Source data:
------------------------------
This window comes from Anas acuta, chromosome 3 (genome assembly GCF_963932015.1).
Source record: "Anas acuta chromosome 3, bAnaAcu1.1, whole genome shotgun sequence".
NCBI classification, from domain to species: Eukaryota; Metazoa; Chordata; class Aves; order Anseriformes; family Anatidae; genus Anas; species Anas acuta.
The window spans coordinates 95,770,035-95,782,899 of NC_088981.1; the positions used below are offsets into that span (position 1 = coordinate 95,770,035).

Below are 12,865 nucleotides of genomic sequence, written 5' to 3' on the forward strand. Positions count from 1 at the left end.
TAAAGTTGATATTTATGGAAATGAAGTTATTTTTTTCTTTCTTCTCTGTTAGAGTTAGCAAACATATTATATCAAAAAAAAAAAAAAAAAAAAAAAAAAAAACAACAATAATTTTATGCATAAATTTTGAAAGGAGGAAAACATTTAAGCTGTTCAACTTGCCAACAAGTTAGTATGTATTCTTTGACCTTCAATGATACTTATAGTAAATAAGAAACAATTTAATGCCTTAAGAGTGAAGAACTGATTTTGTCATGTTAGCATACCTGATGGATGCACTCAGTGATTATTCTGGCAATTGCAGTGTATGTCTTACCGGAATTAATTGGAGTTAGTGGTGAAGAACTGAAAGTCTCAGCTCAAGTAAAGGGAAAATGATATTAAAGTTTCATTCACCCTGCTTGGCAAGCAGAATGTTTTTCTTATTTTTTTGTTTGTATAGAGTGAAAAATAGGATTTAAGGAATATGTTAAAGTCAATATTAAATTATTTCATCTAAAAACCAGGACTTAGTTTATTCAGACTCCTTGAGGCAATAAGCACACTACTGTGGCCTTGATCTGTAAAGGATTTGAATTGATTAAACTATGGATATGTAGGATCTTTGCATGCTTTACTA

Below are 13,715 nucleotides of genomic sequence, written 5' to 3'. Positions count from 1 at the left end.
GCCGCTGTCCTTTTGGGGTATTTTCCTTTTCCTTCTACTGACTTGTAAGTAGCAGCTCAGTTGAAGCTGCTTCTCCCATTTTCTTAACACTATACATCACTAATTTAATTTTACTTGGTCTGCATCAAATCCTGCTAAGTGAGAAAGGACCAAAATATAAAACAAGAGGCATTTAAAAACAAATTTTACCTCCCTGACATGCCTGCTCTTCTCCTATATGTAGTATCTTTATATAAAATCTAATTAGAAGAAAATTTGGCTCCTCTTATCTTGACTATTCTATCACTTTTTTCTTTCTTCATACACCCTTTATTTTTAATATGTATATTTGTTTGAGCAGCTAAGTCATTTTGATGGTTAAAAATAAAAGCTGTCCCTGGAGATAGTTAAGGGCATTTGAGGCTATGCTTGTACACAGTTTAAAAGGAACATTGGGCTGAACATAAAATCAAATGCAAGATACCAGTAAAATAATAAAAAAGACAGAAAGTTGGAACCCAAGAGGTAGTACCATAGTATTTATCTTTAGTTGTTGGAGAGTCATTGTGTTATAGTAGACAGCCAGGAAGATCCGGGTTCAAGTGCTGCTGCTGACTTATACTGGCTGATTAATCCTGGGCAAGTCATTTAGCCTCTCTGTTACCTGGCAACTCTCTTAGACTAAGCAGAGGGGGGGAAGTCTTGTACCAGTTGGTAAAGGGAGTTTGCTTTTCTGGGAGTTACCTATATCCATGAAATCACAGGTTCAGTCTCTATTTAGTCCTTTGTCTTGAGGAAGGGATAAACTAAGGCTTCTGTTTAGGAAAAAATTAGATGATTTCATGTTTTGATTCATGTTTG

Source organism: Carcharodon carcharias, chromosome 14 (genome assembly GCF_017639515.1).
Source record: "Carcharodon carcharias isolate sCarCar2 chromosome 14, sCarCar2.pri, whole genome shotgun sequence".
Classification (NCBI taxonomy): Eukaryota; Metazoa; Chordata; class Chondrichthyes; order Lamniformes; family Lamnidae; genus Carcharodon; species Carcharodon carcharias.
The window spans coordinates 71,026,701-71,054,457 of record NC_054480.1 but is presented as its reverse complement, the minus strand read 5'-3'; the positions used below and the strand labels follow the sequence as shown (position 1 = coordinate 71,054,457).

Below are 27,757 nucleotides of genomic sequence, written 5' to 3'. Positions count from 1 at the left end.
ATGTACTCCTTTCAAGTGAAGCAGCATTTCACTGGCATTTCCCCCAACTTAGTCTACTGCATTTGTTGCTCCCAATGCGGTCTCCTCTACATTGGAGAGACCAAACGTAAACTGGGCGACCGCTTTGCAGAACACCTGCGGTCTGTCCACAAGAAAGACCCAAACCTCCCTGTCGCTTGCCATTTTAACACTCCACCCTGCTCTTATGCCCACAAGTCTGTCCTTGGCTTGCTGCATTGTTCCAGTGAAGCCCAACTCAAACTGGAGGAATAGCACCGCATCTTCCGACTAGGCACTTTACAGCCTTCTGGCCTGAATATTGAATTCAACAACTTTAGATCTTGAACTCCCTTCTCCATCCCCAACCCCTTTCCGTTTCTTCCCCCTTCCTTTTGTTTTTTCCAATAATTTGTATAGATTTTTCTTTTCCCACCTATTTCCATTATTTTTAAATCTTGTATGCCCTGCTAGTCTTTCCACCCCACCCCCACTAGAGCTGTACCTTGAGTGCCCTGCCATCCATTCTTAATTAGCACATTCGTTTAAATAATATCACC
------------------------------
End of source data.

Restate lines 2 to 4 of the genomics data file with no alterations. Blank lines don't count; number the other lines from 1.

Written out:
Source record: "Anas acuta chromosome 3, bAnaAcu1.1, whole genome shotgun sequence".
NCBI classification, from domain to species: Eukaryota; Metazoa; Chordata; class Aves; order Anseriformes; family Anatidae; genus Anas; species Anas acuta.
The window spans coordinates 95,770,035-95,782,899 of NC_088981.1; the positions used below are offsets into that span (position 1 = coordinate 95,770,035).